In recent weeks, the attacks of overseas ‘pirates’ has been one of the top news story on every international media source. Unfortunately, the latest victim of these vicious pirate attacks is Hollywood. X-Men Origins: Wolverine, was leaked online a month before its official release. ”It’s a serious crime and there’s no doubt it’s very disappointing – I was heartbroken by it,” says Hugh Jackman, star of the leaked movie. Jackman continues voicing his displeasure by saying, “Obviously people are seeing an unfinished film. It’s like a Ferrari without a paint job.”
Hugh Jackman’s words and displeasure did not unnoticed the perpetrators of this crime, the founders of Pirate Bay (an illegal file sharing site), are on their way to prison for copyright infringement.
For years there has been disagreement between copyright enforcement agencies, artists, legislatures, and consumers as to the root cause of copyright infringement, how to stop copyright infringement, and whether violation of U.S. Copyright Law infringement should be punished the same as any other violation of federal law.
This case does nothing to swing the pendulum to one side or another. If anything it deepens the rift between the consumers, and the creators of intellectual property, their respective enforcement organizations, and the legal community. Peter Sunde’s (one of the founders of Pirate Bay) lawyer describes the judge’s decision to send his client to prison for copyright infringement as “a battle between the corporate world and a generation of young people who want to take part in new technology…”
Although Mr. Sunde’s lawyer’s statement may be true for some of the past cases in recent years where private individuals have been convicted for copyright infringement or because they owned the computer the copyright infringement occurred on, it is not true for this particular case.
In this case, the statement made by Sunde’s lawyer reiterating the rift between corporate America and the younger generation and using it to defend his client’s actions is a reckless statement…at best. I believe that the younger generation should be able to learn about technology and have the opportunity to advance it; however, not at the expense of the law.
Mr. Sunde’s lawyer fails to mention the doctrine ‘fair use’ in his statement. A doctrine which was created to allow the limited use of copyrighted material for scholarship or review without permission from the copyright owner. Under the doctrine of ‘fair use’ young adults or anyone for that matter who wishes to learn more about technology, and be included in the development of new technology may do so, legally.
It seems to me that Mr. Sunde along with his Pirate Bay co-founders, Fredrik Neij, Gottfrid Svartholm and Carl Lundström did not create Pirate Bay for the sole purpose of ensuring youth inclusion in new technology, or for purposes covered under the doctrine of ‘fair use’. Instead, The Pirate Bay boasts that it is “the world’s largest Bit Torrent tracker.” It is funded by advertisements shown next to torrent listings; therefore, it is a for-profit enterprise.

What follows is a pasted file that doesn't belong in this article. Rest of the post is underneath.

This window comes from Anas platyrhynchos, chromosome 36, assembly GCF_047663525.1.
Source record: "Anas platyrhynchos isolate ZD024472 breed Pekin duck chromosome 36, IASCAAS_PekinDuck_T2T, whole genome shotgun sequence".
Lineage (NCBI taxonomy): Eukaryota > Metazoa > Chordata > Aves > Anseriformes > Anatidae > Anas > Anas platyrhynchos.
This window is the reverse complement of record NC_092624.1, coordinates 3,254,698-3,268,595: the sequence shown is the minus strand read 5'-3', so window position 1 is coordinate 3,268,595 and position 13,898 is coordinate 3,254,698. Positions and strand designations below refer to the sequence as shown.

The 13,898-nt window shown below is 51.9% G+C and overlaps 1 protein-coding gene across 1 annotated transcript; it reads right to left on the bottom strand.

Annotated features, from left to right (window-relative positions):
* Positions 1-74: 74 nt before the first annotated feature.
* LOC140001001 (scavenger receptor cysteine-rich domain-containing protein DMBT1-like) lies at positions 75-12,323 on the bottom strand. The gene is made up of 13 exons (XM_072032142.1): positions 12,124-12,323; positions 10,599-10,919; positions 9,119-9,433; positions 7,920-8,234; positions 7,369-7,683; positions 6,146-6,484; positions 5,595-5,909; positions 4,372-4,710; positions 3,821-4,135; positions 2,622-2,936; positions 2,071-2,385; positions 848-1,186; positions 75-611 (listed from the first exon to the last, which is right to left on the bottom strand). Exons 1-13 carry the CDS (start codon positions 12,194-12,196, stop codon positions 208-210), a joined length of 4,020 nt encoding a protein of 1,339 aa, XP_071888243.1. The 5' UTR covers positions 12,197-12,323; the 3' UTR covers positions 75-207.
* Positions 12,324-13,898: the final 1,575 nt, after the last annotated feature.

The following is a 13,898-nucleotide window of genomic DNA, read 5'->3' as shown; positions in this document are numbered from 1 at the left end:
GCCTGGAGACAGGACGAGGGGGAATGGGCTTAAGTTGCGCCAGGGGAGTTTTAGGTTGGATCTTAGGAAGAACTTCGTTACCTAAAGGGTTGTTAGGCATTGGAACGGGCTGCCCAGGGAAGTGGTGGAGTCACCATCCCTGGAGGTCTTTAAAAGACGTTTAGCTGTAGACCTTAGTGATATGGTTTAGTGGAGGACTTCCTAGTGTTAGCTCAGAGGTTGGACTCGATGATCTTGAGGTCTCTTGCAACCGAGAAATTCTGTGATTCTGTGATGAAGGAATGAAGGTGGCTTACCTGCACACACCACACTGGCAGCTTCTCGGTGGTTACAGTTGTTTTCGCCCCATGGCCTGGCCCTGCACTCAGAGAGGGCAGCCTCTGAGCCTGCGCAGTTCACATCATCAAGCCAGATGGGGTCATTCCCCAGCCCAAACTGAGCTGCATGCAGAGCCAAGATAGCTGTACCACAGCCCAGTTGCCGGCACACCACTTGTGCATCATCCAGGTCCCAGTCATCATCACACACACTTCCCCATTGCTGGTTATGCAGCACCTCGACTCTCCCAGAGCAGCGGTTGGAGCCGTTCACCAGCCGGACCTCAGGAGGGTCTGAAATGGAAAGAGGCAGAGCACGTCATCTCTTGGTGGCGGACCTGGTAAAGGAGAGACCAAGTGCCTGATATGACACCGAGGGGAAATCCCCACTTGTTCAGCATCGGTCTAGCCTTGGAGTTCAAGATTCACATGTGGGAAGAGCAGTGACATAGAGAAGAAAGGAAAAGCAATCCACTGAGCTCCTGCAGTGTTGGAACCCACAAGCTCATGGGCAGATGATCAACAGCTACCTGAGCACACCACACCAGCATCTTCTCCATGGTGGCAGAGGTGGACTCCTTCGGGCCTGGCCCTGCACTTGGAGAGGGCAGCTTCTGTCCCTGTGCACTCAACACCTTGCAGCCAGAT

More importantly, the LA Times reports that The Pirate Bay is “one of the world’s largest facilitators of illegal downloading.” The aforementioned facts do not do much to support Mr. Sunde’s lawyer’s assertion the decision to send his client and his business partners to jail is politically motivated and initiated by Corporate America. Much of this is because Mr. Sunde and his business partners are a part of Corporate America…that is the illegal members of Corporate America.
Additionally, The Pirate Bay does not publicize a mission statement of being created to include young adults in new technology. In fact, it does not state the age range of the majority of its’ members anywhere. I would think if Mr. Sunde were truly passionate about the inclusion of youth in new technology The Pirate Bay would closely monitor the age of its’ users, and ensure that the audience it is reaching is the younger generation.
The unfortunate thing about both sides’ arguments is that neither side offers a sustainable plan on how to include young adults in new technology while educating and promoting respect for the law. It is true that a large amount of online copyright infringers are members of the younger generations. However, it is my belief that the infringement arises because of a lack of education on copyright law; as opposed to the infringement being a malicious intent to illegally obtain and share copyrighted material. Therefore, I believe moving forward the focus of both sides should not be recovering lost profits and damages or the right to operate file sharing websites. Instead, the focus should be copyright law education along with the inclusion of young adults in the development of new technology.